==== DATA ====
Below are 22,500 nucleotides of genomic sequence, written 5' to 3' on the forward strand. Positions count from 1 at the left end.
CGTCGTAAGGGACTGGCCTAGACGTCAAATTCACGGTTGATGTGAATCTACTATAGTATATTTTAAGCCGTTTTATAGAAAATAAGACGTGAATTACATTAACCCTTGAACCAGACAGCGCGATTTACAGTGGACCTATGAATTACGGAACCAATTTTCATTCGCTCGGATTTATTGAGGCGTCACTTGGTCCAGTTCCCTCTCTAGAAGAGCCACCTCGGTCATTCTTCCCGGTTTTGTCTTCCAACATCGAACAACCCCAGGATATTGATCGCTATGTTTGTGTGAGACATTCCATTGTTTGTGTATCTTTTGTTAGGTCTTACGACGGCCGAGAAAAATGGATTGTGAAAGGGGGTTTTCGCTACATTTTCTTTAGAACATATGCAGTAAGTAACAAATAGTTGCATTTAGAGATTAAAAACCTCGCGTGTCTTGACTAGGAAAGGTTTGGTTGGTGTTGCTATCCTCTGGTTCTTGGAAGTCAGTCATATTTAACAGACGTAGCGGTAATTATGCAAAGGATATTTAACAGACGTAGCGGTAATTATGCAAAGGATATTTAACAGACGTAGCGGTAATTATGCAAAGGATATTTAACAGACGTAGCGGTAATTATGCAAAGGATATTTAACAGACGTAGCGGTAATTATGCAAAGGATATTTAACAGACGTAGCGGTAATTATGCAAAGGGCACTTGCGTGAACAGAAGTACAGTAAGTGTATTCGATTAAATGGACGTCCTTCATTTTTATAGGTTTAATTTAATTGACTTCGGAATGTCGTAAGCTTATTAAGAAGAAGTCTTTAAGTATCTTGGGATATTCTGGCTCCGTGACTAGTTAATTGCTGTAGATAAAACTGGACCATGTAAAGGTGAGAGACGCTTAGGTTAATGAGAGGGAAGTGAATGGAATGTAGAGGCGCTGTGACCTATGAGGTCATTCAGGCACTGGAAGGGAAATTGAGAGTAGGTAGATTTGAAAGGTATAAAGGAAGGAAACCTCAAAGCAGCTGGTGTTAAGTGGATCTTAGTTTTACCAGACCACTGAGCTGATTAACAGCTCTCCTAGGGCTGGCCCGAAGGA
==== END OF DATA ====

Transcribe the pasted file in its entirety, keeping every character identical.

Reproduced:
Below are 22,500 nucleotides of genomic sequence, written 5' to 3' on the forward strand. Positions count from 1 at the left end.
CGTCGTAAGGGACTGGCCTAGACGTCAAATTCACGGTTGATGTGAATCTACTATAGTATATTTTAAGCCGTTTTATAGAAAATAAGACGTGAATTACATTAACCCTTGAACCAGACAGCGCGATTTACAGTGGACCTATGAATTACGGAACCAATTTTCATTCGCTCGGATTTATTGAGGCGTCACTTGGTCCAGTTCCCTCTCTAGAAGAGCCACCTCGGTCATTCTTCCCGGTTTTGTCTTCCAACATCGAACAACCCCAGGATATTGATCGCTATGTTTGTGTGAGACATTCCATTGTTTGTGTATCTTTTGTTAGGTCTTACGACGGCCGAGAAAAATGGATTGTGAAAGGGGGTTTTCGCTACATTTTCTTTAGAACATATGCAGTAAGTAACAAATAGTTGCATTTAGAGATTAAAAACCTCGCGTGTCTTGACTAGGAAAGGTTTGGTTGGTGTTGCTATCCTCTGGTTCTTGGAAGTCAGTCATATTTAACAGACGTAGCGGTAATTATGCAAAGGATATTTAACAGACGTAGCGGTAATTATGCAAAGGATATTTAACAGACGTAGCGGTAATTATGCAAAGGATATTTAACAGACGTAGCGGTAATTATGCAAAGGATATTTAACAGACGTAGCGGTAATTATGCAAAGGATATTTAACAGACGTAGCGGTAATTATGCAAAGGGCACTTGCGTGAACAGAAGTACAGTAAGTGTATTCGATTAAATGGACGTCCTTCATTTTTATAGGTTTAATTTAATTGACTTCGGAATGTCGTAAGCTTATTAAGAAGAAGTCTTTAAGTATCTTGGGATATTCTGGCTCCGTGACTAGTTAATTGCTGTAGATAAAACTGGACCATGTAAAGGTGAGAGACGCTTAGGTTAATGAGAGGGAAGTGAATGGAATGTAGAGGCGCTGTGACCTATGAGGTCATTCAGGCACTGGAAGGGAAATTGAGAGTAGGTAGATTTGAAAGGTATAAAGGAAGGAAACCTCAAAGCAGCTGGTGTTAAGTGGATCTTAGTTTTACCAGACCACTGAGCTGATTAACAGCTCTCCTAGGGCTGGCCCGAAGGA